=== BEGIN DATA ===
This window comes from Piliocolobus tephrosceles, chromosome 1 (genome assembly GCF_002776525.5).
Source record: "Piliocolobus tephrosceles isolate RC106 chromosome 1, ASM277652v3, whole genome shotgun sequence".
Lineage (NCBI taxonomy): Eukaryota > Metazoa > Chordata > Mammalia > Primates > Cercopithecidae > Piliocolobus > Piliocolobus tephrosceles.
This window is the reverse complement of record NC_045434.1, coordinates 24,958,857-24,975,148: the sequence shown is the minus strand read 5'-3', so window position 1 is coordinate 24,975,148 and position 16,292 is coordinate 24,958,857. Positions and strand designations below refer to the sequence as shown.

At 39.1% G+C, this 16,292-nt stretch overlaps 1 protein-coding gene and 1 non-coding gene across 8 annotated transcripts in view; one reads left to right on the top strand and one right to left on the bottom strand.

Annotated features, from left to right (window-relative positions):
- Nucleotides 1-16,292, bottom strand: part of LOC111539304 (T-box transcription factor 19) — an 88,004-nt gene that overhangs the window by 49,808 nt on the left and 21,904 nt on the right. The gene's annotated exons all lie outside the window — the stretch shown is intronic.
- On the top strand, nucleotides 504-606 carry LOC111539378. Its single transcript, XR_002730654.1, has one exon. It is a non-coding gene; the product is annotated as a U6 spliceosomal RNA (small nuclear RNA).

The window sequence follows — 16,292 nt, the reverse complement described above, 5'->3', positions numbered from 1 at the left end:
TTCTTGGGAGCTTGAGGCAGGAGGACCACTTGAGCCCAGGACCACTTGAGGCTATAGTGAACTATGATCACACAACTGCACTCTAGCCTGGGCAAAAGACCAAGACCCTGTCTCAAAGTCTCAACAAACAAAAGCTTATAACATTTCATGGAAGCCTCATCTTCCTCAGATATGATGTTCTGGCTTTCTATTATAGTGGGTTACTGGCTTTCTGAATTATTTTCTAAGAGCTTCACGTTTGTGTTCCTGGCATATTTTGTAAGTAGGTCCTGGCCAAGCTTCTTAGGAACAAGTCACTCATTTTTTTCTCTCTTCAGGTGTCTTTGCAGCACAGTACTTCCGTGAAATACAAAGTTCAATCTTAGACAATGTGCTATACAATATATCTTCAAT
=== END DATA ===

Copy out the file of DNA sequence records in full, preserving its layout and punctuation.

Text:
This window comes from Piliocolobus tephrosceles, chromosome 1 (genome assembly GCF_002776525.5).
Source record: "Piliocolobus tephrosceles isolate RC106 chromosome 1, ASM277652v3, whole genome shotgun sequence".
Lineage (NCBI taxonomy): Eukaryota > Metazoa > Chordata > Mammalia > Primates > Cercopithecidae > Piliocolobus > Piliocolobus tephrosceles.
This window is the reverse complement of record NC_045434.1, coordinates 24,958,857-24,975,148: the sequence shown is the minus strand read 5'-3', so window position 1 is coordinate 24,975,148 and position 16,292 is coordinate 24,958,857. Positions and strand designations below refer to the sequence as shown.

At 39.1% G+C, this 16,292-nt stretch overlaps 1 protein-coding gene and 1 non-coding gene across 8 annotated transcripts in view; one reads left to right on the top strand and one right to left on the bottom strand.

Annotated features, from left to right (window-relative positions):
- Nucleotides 1-16,292, bottom strand: part of LOC111539304 (T-box transcription factor 19) — an 88,004-nt gene that overhangs the window by 49,808 nt on the left and 21,904 nt on the right. The gene's annotated exons all lie outside the window — the stretch shown is intronic.
- On the top strand, nucleotides 504-606 carry LOC111539378. Its single transcript, XR_002730654.1, has one exon. It is a non-coding gene; the product is annotated as a U6 spliceosomal RNA (small nuclear RNA).

The window sequence follows — 16,292 nt, the reverse complement described above, 5'->3', positions numbered from 1 at the left end:
TTCTTGGGAGCTTGAGGCAGGAGGACCACTTGAGCCCAGGACCACTTGAGGCTATAGTGAACTATGATCACACAACTGCACTCTAGCCTGGGCAAAAGACCAAGACCCTGTCTCAAAGTCTCAACAAACAAAAGCTTATAACATTTCATGGAAGCCTCATCTTCCTCAGATATGATGTTCTGGCTTTCTATTATAGTGGGTTACTGGCTTTCTGAATTATTTTCTAAGAGCTTCACGTTTGTGTTCCTGGCATATTTTGTAAGTAGGTCCTGGCCAAGCTTCTTAGGAACAAGTCACTCATTTTTTTCTCTCTTCAGGTGTCTTTGCAGCACAGTACTTCCGTGAAATACAAAGTTCAATCTTAGACAATGTGCTATACAATATATCTTCAAT